A rabbit’s diet needs to be consistent for them to stay healthy and keep good eating habits. Rabbits can develop a bit of a sweet tooth and only want certain things even if those foods are not good for them. And they can be REALLY stubborn when they only want that one thing. Enough to the point where they will go on strike for several days or even a week if you don’t give them what they want.
Avoid feeding fresh fruit that has high sugar content too often and give them treats in small quantities. Also avoided any fresh greens that have the potential to cause gas.
How To Know If A Baby Rabbit Is Not Getting Fed
Either the kit missed its chance when momma came in the last time to nurse or you have a bunch of food hogs and that one kit started falling behind. There are many different reasons a kit could start falling behind the rest of the litter. But if they do then it’s not going to go well for them.
One or two babies are hogging all the food.
If most of the litter is doing well but there are a few baby rabbits that don’t look like they are growing well. This is probably your issue.
Their bellies will be flat and will have lines across their back.
You likely have a few (or one in particular) of the stronger babies pushing the weaker ones out of the way. Mamma does not have control over who gets there first.
Solution: In this case, you have to help the weaker ones get some food so they can get enough strength to fend for themselves. After about two to three days of helping them feed they should be strong enough to do it on their own.
Example: Here is a perfect example of one baby being a total food hog. She was double the size of the babies until she left. The owner touched base with me after she was over a year old and she is still huge.
How To Hand Feed A Baby Rabbit
If a newborn rabbit is not getting fed like it should you will need hand-feed it. There is about a 48-hour window from when it hasn’t gotten enough to when it’s just too far gone. When their skin is supper wrinkly and loose, their belly is flat, and they are really skinny it’s just too late even if they seem to have enough energy. However, there is no harm in trying.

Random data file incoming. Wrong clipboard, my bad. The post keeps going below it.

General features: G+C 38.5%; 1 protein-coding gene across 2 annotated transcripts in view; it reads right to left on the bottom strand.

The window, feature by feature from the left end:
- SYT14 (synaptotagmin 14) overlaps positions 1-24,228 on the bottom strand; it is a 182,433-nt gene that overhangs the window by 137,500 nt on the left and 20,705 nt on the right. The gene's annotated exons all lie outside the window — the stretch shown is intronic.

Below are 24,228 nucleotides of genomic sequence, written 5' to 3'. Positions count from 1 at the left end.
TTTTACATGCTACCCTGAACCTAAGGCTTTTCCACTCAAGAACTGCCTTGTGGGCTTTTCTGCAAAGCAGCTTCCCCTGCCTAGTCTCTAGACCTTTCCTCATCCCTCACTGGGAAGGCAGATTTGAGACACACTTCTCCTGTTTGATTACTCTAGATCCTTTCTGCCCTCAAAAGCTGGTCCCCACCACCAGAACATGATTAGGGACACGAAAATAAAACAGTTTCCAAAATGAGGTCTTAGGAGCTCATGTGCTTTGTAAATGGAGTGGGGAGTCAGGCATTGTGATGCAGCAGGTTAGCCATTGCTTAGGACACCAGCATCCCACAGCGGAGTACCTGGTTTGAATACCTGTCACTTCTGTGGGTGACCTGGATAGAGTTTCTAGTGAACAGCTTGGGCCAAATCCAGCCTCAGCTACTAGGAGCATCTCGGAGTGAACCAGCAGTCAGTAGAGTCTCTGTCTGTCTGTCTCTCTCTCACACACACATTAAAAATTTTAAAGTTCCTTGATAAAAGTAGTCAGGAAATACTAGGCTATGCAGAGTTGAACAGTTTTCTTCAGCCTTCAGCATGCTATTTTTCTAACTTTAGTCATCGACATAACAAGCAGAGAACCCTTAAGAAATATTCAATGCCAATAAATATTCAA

Here is a list of the supplies you would need to had feed a kit if they are not getting enough from their momma.
Supplies To Hand Feed A Baby Rabbit
It is pretty hard to find a good supplement for rabbit milk. I keep a particular kitten milk replacer on hand I LOVE this type of whiskies cat milk. It has a sweet taste and is thicker than other milk replacers I’ve seen.
It can also stay un-refrigerated for quite a while if not opened. The small container makes it great for using a little bit for one litter rather than throwing out a whole carton of goat milk after you’re done. Check this kitten milk out on amazon.
Syringes or eye droppers are the best for hand-feeding kits. You can force the issue a little if they are refusing to eat.
Other Rabbit Milk Replacers
- I have tried puppy milk replacers and that just didn’t seem to work it was way to watery and didn’t give them any kind of boost like the milk replacer does.
- Cow’s milk might be ok if it was whole. Not from the store. You need thick milk to work well with rabbits. The reason is because kits are only fed once or twice a day and it needs to last longer. Most nursing animals nurse several times a day.
The droppers are AMAZING and are a great help feeding the babies really well.
Hold the baby as shown below. Place the dropper (or syringe) in the side of the baby’s mouth just enough to get it to open. I like to go from the side of the baby’s mouth so you are not damaging the teeth.
It’s also easier to get them to open their mouth that way. They should be more willing to suck with the feeder out in front of them. Just test it out to see what works.
Then drop a bit of the milk in. It might take a little trying to get the baby to feed. Once they realize it is food they tend to be more willing.
Don’t worry about overfeeding. The babies who get fed well from mom have huge bellies so try to get them to eat at least 2ml or 2 flent droppers full.
If they stop wanting to swallow they often are tired and are dozing off. Just come back and do some more later.